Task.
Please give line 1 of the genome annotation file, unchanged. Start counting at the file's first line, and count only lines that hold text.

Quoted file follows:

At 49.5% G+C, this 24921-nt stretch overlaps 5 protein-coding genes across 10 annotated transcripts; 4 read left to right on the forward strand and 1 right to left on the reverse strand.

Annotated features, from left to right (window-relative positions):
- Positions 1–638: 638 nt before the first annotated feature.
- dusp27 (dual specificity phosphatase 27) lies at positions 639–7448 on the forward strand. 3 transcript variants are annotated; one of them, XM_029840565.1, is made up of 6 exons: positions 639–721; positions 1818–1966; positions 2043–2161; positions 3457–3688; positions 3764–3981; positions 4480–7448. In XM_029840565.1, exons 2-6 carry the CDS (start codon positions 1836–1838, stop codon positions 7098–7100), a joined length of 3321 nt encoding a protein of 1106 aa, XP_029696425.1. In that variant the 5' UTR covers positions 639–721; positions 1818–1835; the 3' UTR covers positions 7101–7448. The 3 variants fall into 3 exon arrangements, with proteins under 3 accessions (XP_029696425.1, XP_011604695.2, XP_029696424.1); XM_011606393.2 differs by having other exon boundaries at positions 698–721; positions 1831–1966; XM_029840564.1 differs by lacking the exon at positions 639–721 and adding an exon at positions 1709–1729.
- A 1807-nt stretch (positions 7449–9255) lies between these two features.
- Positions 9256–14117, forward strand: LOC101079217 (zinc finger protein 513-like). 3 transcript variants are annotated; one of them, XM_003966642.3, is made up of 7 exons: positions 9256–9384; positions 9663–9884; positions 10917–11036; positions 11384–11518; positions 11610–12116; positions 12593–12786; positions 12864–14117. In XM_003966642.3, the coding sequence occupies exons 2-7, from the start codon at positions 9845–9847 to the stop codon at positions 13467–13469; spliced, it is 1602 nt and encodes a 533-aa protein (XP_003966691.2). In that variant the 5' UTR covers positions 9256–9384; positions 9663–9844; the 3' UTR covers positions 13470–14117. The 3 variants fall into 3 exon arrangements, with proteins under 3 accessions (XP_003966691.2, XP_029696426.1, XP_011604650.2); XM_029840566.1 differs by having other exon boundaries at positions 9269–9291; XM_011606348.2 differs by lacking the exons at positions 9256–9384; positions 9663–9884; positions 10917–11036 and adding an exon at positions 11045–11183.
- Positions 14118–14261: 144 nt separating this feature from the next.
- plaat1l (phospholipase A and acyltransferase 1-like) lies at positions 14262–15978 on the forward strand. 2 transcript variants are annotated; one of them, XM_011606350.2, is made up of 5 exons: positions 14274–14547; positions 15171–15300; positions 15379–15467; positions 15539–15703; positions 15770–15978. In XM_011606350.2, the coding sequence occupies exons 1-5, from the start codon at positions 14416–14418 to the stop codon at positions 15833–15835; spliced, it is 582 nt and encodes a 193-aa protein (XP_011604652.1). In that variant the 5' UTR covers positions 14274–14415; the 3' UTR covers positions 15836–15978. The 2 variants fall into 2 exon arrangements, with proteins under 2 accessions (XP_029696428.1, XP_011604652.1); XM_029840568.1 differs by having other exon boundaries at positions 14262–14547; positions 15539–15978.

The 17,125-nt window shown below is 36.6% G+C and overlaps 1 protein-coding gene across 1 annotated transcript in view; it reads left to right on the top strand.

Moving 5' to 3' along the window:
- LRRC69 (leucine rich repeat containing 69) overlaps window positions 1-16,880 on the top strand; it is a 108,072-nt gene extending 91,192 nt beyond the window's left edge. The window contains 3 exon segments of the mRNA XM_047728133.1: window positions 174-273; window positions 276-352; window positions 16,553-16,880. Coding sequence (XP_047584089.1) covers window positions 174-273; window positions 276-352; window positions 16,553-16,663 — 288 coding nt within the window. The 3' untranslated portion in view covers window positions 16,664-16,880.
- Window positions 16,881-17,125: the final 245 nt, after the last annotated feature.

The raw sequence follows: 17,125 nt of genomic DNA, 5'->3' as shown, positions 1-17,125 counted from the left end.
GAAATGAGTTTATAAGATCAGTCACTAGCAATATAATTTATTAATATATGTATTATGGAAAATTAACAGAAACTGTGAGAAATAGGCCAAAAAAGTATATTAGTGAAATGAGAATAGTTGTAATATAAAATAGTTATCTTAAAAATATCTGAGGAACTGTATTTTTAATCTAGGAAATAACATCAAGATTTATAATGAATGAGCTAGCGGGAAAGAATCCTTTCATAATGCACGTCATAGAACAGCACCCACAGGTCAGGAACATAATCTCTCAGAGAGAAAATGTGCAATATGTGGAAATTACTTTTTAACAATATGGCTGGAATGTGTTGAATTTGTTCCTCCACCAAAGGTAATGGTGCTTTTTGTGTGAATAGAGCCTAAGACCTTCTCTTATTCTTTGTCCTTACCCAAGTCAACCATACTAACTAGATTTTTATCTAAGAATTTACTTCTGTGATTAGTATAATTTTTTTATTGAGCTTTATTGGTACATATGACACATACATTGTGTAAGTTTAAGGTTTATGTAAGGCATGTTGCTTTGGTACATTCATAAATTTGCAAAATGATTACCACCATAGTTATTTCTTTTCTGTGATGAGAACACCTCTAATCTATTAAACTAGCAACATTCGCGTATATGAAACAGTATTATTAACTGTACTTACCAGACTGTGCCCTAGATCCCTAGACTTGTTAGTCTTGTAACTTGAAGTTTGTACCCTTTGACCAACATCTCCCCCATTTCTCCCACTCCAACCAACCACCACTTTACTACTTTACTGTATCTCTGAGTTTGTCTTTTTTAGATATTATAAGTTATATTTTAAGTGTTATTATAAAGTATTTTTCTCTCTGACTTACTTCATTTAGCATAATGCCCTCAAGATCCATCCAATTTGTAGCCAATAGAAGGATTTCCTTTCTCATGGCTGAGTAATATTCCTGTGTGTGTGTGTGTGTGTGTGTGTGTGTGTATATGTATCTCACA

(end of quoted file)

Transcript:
At 49.5% G+C, this 24921-nt stretch overlaps 5 protein-coding genes across 10 annotated transcripts; 4 read left to right on the forward strand and 1 right to left on the reverse strand.